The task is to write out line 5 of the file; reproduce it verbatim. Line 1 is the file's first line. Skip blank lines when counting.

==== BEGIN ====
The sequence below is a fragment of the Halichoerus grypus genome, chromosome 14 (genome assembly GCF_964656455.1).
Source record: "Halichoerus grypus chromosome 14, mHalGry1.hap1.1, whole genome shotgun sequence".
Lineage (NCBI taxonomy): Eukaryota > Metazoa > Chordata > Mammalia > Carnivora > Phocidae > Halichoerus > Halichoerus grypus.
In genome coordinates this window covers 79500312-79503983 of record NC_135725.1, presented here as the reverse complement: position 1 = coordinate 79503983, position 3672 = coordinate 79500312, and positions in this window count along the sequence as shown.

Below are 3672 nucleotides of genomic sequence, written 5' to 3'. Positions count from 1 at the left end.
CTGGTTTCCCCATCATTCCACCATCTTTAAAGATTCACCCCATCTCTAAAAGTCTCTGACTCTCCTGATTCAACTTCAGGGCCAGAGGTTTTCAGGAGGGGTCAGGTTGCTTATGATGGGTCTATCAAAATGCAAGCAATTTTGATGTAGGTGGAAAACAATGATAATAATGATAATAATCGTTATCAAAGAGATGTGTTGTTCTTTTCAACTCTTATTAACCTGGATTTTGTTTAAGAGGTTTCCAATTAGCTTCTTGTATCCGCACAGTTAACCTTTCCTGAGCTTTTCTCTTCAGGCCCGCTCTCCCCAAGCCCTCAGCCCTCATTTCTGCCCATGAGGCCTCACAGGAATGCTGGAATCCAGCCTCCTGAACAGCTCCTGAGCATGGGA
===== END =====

Below are 3672 nucleotides of genomic sequence, written 5' to 3'. Positions count from 1 at the left end.